JERUSALEM, Israel — Lindenwood University senior Ben Joseph Woods landed in Israel two weeks ago expecting, in his words, “to bop around the country and visit friends.” What he didn’t expect was to be caught in the middle of renewed violence between the Israeli Defense Forces and Hamas militants in Gaza.
On Monday, Woods — an observant Jew active in the Chabad movement — left Jerusalem for Tel Aviv. Speaking from there by phone Tuesday, Woods said he and his friends were at the Western Wall in Jerusalem when the rocket attacks began Saturday.
“We saw smoke coming out of the West Bank, which we could see from behind the wall, but we weren’t sure if it was rocket fire or what,” Woods said. Because it was the Sabbath, he said, it was difficult for observant Jews to gather information via the media about what was going on.
Despite his recent experience in Jerusalem, where he “could hear the bombs and see smoke,” Woods said “in the country as a whole it’s business as usual.” He said he’s planning on heading south to Hebron in the West Bank later this week.
On Sunday, a separate group of 37 U.S. college students — including Washington University senior Jenna Rabisse and Washington University law student Marc Goldstein — landed in Israel as part of a 10-day Mayanot Birthright trip.
Channa Mayer, 29, the group’s leader, said in an interview Tuesday that she and the students headed north to the Golan Heights region after landing. Some of the planned activities had changed for security reasons, said Mayer, and Birthright had suggested the group not use certain roads on Wednesday when it travels to the Mamshit area for a day in the southern desert.
In retaliation for rocket fire aimed at southern Israeli towns, Israel began an air assault Saturday targeting Hamas militants in Gaza. Palestinian officials say that more than 370 people have been killed.
In Ballwin Tuesday, Muslims gathered at the Daar-ul-Islam mosque where leaders denounced both Hamas and Israel for the violence, especially the civilian deaths.
“This is a great tragedy we are facing,” said the mosque’s imam, Mufti Minhajuddin Ahmed. “We cannot face our own consciences today, or God tomorrow, if we allow violence like this to occur without speaking up and doing all we can to bring an end to violence from both sides.”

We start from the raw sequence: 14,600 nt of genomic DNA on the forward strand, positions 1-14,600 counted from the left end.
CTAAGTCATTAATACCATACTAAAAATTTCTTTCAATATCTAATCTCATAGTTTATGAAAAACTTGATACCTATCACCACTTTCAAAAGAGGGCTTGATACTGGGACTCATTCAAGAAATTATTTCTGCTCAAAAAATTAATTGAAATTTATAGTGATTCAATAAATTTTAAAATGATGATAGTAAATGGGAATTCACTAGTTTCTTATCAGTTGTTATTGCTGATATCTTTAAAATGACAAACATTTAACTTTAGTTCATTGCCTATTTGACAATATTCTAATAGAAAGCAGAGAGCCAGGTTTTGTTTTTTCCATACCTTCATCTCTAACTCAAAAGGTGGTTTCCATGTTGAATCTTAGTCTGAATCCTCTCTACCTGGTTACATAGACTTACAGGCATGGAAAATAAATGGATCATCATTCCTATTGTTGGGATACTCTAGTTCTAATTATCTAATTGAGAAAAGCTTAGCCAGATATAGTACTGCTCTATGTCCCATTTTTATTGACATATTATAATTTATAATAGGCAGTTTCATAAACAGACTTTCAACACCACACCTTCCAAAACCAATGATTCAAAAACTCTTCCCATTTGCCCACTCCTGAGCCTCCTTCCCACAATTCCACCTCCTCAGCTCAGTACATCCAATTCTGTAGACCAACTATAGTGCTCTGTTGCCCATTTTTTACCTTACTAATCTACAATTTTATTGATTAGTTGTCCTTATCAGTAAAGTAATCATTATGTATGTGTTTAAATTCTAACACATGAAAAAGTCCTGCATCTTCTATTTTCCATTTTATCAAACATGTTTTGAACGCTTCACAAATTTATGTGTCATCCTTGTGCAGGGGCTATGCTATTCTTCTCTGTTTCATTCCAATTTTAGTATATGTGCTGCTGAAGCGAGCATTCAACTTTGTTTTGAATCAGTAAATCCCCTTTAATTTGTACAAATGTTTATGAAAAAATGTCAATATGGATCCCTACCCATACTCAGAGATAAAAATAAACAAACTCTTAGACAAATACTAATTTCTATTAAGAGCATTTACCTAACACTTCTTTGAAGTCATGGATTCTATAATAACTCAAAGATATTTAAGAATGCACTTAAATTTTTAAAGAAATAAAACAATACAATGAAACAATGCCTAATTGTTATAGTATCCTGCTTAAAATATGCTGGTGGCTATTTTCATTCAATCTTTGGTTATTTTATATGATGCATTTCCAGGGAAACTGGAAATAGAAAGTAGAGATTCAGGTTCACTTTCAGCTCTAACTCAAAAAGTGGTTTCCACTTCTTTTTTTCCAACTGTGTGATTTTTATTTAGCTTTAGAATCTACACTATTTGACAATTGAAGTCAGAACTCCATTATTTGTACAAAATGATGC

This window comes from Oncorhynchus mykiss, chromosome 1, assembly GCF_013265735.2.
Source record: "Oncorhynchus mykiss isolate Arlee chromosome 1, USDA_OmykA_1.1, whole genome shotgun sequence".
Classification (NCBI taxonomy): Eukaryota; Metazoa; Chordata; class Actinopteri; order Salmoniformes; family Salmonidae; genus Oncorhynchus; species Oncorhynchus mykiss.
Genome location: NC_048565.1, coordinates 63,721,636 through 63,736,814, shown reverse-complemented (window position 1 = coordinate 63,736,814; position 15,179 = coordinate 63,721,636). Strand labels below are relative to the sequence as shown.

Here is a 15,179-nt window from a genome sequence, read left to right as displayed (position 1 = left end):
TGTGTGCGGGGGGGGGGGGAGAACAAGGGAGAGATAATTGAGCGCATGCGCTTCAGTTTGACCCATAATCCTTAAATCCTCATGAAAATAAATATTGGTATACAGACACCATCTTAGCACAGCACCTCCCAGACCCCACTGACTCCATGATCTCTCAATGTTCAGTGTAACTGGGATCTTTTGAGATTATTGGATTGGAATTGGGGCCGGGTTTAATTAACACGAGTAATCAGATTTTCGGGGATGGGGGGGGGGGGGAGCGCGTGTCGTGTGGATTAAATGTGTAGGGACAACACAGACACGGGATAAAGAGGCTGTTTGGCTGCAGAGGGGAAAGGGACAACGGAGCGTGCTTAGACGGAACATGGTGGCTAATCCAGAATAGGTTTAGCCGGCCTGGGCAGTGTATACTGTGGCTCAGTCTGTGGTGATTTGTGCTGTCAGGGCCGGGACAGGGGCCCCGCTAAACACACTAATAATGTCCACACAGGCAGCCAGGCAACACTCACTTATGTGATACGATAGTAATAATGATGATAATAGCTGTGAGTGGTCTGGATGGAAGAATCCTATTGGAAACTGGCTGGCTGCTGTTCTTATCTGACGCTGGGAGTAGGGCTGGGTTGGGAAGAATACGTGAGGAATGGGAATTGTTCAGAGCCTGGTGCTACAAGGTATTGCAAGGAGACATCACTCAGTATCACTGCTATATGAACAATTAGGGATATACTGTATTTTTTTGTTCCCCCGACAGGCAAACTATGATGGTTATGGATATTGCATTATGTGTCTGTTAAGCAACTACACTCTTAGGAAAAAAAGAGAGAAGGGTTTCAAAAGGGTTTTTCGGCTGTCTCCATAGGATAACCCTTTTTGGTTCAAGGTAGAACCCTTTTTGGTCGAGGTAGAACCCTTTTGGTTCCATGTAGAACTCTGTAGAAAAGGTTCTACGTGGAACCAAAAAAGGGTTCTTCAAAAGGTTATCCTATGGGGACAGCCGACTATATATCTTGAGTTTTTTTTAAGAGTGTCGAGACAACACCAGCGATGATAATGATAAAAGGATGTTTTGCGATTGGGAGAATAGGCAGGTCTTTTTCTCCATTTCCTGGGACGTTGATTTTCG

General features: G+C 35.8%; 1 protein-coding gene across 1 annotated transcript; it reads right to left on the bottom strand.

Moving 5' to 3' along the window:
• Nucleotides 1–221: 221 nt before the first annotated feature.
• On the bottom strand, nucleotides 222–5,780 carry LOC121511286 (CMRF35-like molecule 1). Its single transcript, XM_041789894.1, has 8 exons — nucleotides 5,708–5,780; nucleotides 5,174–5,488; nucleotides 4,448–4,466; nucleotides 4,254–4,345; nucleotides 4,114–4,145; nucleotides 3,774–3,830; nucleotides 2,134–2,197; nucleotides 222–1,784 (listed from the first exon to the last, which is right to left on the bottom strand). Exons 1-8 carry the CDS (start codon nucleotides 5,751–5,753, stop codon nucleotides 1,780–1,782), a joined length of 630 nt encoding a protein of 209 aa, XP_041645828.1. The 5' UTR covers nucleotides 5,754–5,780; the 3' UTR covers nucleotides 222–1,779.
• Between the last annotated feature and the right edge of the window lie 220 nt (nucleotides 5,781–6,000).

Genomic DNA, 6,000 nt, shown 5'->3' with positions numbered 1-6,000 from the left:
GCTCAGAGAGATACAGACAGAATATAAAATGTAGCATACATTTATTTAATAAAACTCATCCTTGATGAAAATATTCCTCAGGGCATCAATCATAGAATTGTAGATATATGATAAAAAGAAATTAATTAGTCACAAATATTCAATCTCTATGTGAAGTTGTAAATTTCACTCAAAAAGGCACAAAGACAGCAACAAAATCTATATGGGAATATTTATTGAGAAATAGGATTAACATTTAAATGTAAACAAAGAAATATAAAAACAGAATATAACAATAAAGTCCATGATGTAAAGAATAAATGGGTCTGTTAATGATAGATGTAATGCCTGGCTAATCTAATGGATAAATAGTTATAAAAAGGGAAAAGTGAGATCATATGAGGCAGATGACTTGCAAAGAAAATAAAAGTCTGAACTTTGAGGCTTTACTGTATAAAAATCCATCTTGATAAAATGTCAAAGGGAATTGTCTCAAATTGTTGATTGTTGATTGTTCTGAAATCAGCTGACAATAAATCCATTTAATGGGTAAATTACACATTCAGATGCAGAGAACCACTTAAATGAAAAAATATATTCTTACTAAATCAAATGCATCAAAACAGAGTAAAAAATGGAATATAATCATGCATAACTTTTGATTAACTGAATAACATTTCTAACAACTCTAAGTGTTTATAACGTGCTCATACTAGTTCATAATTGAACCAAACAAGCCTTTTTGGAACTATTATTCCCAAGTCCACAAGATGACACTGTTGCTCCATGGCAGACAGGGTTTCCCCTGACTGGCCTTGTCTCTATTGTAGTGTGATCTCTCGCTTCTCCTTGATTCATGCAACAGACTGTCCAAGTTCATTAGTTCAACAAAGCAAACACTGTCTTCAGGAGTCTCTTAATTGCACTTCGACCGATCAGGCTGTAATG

Ghazala Hayat, a professor of neurology at St. Louis University, said the members of the mosque were united in their criticism of both Israel and Hamas. “The violence against the innocent people of Israel and the violence
being done against the innocent people of Gaza is doing damage for any possibility for lasting peace,” she said. “The kinds of images we’re seeing … gives fuel to the extremists on both sides.”
Khaled Hamid, a member of the Council on American-Islamic Relations, criticized what he said was Israel’s over-reaction. “The Israeli Defense Forces response is out of proportion to the harm done due to the attacks on Israel, and so it deserves more denouncement,” Hamid said. “(Israel Defense Minister) Ehud Barak said this is being done to teach Hamas a lesson, but you don’t teach a lesson by killing civilians. The cycle of violence needs to stop.”
About 70 people gathered at the Old Courthouse downtown Tuesday afternoon, calling on Israel to end attacks in Gaza. They held American and Palestinian flags and signs reading, “Free Gaza,” “Stop the Murder” and “End the Occupation” as rush hour traffic streamed past.
The rally was the group’s third, and organizers plan on holding nightly gatherings as long as the crisis continues.
“Stop the bombing, stop the killing, sit down and talk,” said Hedy Epstein, an organizer. Israel needs security, but so do Palestinians, and “it doesn’t come from a gun or a bomb, it comes when you talk human to human. They’re creating a new generation of hatred.”
Epstein and others said Israel would not act without the tacit approval of the United States, and Americans can pressure their leaders to withdraw that approval.
“Call your senator, call your representative,” said the Rev. Elston K. McCowan, a protester and Green Party candidate for mayor of St. Louis. “Silence is consent. We need to speak out about this kind of atrocity.”
Both Hamas and Israel were blamed for violating a truce, but speakers said Israel’s military response was disproportionate.
More protests against Israel’s actions are planned for today outside the office of U.S. Rep. Russ Carnahan, D-St. Louis, at the corner of Brentwood Boulevard and Manchester Road and Thursday at the corner of Grand and Lindell boulevards, both at 4 p.m.
A protest at Boeing, which some antiwar activists are targeting for supplying military aircraft to Israel, also is in the works.
In Israel, Birthright leader Channa Mayer is leading her third trip and said while “everyone is talking about the violence and is aware of the situation, this is par for the course in Israel every couple of years.”
As part of the Birthright agenda, Israeli soldiers join the American students for part of the trip. Mayer said eight soldiers originally were due to join her group Tuesday, but only seven would, in fact, make it.
“The eighth soldier was called up in case they have to go into Gaza,” she said.
The Associated Press and Greg Jonsson of the Post-Dispatch contributed to this report.